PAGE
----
5.  Network

Your network and connectivity are the ultimate enablers of SIP performance. With a solid network providing the backbone to your SIP calls, you shouldn’t ever have to worry about a dip in quality.

When network configuration is not ready for SIP traffic, or bandwidth has not been made exclusively available, SIP typically suffers as it has to compete with other applications and services.

Latency, jitter and packet loss are common symptoms of SIP trunks suffering from lack of network readiness. Latency causes repeated speech in VoIP calls. Jitter results in patchy audio quality. Packet loss often results in delayed speech – when packets are not transmitted in full, the entire speech of the caller won’t make it through.

Ensuring you have enough bandwidth available is simple. By following the rule of 1MBps per 10 concurrent calls, you can quickly work out how much bandwidth you need to dedicate. When planning for SIP, ensure you factor in any lead time of upgrading your connectivity.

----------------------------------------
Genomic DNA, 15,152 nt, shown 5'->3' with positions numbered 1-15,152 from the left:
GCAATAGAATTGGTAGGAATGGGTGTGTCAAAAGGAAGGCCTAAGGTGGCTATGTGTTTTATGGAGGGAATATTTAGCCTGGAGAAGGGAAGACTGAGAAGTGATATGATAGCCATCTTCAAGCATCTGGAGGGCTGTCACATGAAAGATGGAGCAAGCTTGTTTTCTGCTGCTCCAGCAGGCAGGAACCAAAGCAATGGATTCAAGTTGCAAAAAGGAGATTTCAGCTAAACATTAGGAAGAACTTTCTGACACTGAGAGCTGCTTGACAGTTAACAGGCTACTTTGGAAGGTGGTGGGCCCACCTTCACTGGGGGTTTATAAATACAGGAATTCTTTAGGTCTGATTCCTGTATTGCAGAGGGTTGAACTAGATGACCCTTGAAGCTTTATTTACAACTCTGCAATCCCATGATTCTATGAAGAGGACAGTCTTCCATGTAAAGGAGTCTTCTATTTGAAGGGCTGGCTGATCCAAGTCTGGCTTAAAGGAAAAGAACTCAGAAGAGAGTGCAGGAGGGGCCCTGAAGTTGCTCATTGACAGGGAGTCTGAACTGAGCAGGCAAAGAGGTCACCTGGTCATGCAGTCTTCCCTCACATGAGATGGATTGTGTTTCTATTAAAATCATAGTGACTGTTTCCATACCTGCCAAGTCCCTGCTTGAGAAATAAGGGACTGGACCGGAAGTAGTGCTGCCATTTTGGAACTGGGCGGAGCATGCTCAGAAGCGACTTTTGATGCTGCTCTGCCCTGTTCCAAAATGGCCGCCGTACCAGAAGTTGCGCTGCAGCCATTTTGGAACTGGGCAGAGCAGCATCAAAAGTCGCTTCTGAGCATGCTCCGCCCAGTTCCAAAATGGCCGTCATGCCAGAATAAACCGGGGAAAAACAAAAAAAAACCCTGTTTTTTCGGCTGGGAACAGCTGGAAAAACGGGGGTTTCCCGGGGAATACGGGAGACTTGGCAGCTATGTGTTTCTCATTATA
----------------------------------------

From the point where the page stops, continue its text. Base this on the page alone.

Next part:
For network services and configuration, most providers help out by performing a network readiness assessment for those IT departments without specialist resource.

6. Interoperability

When thinking about moving to SIP, it’s important to ensure your PBX is SIP-compatible. SIP is such a widely adopted technology that most PBXs in the modern workplace are interoperable. If your existing PBX is Mitel, Avaya or Cisco, it’s likely that you can replace your current phone line infrastructure with SIP.

However, this little snippet of information is an absolute must before you start to plan your migration.

By making a relatively small investment in SIP, the benefits outlined will help you make the decision to move to SIP, but you may not be fully ready to plan and migrate just yet. To check whether your PBX is SIP-ready, and to read more about network readiness, check out this SIP trunking installation requirements guide or contact us for help.

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 Editor's notes: Last updated on March 20, 2019